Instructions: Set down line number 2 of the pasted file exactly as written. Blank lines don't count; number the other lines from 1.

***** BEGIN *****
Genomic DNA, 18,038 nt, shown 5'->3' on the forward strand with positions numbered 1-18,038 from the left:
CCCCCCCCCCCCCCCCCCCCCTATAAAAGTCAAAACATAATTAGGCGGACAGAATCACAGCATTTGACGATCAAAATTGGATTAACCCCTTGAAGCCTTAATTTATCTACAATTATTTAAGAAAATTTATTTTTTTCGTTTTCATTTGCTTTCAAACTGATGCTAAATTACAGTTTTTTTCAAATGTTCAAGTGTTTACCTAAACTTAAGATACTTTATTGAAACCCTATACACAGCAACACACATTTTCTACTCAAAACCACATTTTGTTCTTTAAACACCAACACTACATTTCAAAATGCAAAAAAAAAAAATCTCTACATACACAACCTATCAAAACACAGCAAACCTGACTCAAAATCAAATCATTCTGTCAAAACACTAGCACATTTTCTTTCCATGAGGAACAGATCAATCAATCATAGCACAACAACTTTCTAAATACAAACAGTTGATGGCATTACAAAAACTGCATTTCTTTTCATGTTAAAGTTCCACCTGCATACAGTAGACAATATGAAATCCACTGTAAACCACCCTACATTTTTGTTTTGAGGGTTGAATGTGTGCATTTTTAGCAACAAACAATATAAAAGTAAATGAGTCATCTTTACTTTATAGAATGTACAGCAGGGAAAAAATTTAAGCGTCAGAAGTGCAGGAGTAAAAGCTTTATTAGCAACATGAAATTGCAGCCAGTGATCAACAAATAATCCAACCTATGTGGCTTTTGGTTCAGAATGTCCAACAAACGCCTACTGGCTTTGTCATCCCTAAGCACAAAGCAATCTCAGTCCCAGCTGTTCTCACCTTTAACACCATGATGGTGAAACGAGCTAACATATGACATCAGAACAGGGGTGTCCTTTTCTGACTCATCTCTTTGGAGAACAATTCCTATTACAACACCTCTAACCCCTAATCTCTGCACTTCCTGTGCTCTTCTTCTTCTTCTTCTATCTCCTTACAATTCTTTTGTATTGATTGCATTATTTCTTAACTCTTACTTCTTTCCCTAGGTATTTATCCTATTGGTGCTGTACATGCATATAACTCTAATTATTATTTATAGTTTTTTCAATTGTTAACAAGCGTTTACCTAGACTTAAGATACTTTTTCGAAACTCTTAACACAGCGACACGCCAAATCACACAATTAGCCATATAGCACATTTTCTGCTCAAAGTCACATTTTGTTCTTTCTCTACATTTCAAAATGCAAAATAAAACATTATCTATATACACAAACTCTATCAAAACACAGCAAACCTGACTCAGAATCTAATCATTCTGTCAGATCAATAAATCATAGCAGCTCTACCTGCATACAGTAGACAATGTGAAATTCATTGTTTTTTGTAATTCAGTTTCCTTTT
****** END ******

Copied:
CCCCCCCCCCCCCCCCCCCCCTATAAAAGTCAAAACATAATTAGGCGGACAGAATCACAGCATTTGACGATCAAAATTGGATTAACCCCTTGAAGCCTTAATTTATCTACAATTATTTAAGAAAATTTATTTTTTTCGTTTTCATTTGCTTTCAAACTGATGCTAAATTACAGTTTTTTTCAAATGTTCAAGTGTTTACCTAAACTTAAGATACTTTATTGAAACCCTATACACAGCAACACACATTTTCTACTCAAAACCACATTTTGTTCTTTAAACACCAACACTACATTTCAAAATGCAAAAAAAAAAAATCTCTACATACACAACCTATCAAAACACAGCAAACCTGACTCAAAATCAAATCATTCTGTCAAAACACTAGCACATTTTCTTTCCATGAGGAACAGATCAATCAATCATAGCACAACAACTTTCTAAATACAAACAGTTGATGGCATTACAAAAACTGCATTTCTTTTCATGTTAAAGTTCCACCTGCATACAGTAGACAATATGAAATCCACTGTAAACCACCCTACATTTTTGTTTTGAGGGTTGAATGTGTGCATTTTTAGCAACAAACAATATAAAAGTAAATGAGTCATCTTTACTTTATAGAATGTACAGCAGGGAAAAAATTTAAGCGTCAGAAGTGCAGGAGTAAAAGCTTTATTAGCAACATGAAATTGCAGCCAGTGATCAACAAATAATCCAACCTATGTGGCTTTTGGTTCAGAATGTCCAACAAACGCCTACTGGCTTTGTCATCCCTAAGCACAAAGCAATCTCAGTCCCAGCTGTTCTCACCTTTAACACCATGATGGTGAAACGAGCTAACATATGACATCAGAACAGGGGTGTCCTTTTCTGACTCATCTCTTTGGAGAACAATTCCTATTACAACACCTCTAACCCCTAATCTCTGCACTTCCTGTGCTCTTCTTCTTCTTCTTCTATCTCCTTACAATTCTTTTGTATTGATTGCATTATTTCTTAACTCTTACTTCTTTCCCTAGGTATTTATCCTATTGGTGCTGTACATGCATATAACTCTAATTATTATTTATAGTTTTTTCAATTGTTAACAAGCGTTTACCTAGACTTAAGATACTTTTTCGAAACTCTTAACACAGCGACACGCCAAATCACACAATTAGCCATATAGCACATTTTCTGCTCAAAGTCACATTTTGTTCTTTCTCTACATTTCAAAATGCAAAATAAAACATTATCTATATACACAAACTCTATCAAAACACAGCAAACCTGACTCAGAATCTAATCATTCTGTCAGATCAATAAATCATAGCAGCTCTACCTGCATACAGTAGACAATGTGAAATTCATTGTTTTTTGTAATTCAGTTTCCTTTT